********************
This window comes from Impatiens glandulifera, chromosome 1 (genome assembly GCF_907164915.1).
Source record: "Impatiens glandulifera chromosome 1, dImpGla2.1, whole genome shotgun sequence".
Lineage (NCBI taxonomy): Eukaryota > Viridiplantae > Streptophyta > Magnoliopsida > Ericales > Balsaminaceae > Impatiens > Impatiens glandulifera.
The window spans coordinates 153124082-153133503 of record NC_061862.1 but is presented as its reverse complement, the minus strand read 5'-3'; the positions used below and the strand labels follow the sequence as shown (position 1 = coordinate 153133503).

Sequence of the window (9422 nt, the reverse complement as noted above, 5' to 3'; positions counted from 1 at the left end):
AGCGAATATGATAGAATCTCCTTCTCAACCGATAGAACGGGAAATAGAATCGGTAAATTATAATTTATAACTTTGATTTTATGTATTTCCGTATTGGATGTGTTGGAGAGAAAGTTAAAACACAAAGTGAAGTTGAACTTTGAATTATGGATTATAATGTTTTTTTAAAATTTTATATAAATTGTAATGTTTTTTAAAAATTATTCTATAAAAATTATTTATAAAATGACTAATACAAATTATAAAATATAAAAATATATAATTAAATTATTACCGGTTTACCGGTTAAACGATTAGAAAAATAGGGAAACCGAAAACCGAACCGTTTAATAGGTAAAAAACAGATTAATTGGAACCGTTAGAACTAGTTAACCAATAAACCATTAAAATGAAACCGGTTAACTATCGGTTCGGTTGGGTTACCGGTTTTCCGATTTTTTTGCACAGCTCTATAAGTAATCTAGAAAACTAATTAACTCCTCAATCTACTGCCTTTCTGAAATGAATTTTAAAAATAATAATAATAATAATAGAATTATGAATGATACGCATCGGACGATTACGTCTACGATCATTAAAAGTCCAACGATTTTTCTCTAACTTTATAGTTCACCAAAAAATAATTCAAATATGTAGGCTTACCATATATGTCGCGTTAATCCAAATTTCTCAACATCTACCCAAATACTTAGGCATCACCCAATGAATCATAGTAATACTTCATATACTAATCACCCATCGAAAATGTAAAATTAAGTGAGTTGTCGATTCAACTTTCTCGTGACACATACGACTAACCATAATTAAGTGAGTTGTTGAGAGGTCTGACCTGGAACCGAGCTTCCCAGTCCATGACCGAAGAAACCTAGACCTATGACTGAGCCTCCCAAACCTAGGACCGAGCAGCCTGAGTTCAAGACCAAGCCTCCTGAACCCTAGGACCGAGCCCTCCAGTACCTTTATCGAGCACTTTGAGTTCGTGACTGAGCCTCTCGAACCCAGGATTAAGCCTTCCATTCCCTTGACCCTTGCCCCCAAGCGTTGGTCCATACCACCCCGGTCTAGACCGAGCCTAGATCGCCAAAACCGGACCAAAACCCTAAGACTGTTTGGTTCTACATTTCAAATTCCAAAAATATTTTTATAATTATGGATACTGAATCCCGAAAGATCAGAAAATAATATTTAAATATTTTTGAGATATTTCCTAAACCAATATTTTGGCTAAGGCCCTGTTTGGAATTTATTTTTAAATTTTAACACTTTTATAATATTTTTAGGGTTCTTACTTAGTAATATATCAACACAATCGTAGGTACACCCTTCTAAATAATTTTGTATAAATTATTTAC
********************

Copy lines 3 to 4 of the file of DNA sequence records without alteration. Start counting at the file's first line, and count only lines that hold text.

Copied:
Lineage (NCBI taxonomy): Eukaryota > Viridiplantae > Streptophyta > Magnoliopsida > Ericales > Balsaminaceae > Impatiens > Impatiens glandulifera.
The window spans coordinates 153124082-153133503 of record NC_061862.1 but is presented as its reverse complement, the minus strand read 5'-3'; the positions used below and the strand labels follow the sequence as shown (position 1 = coordinate 153133503).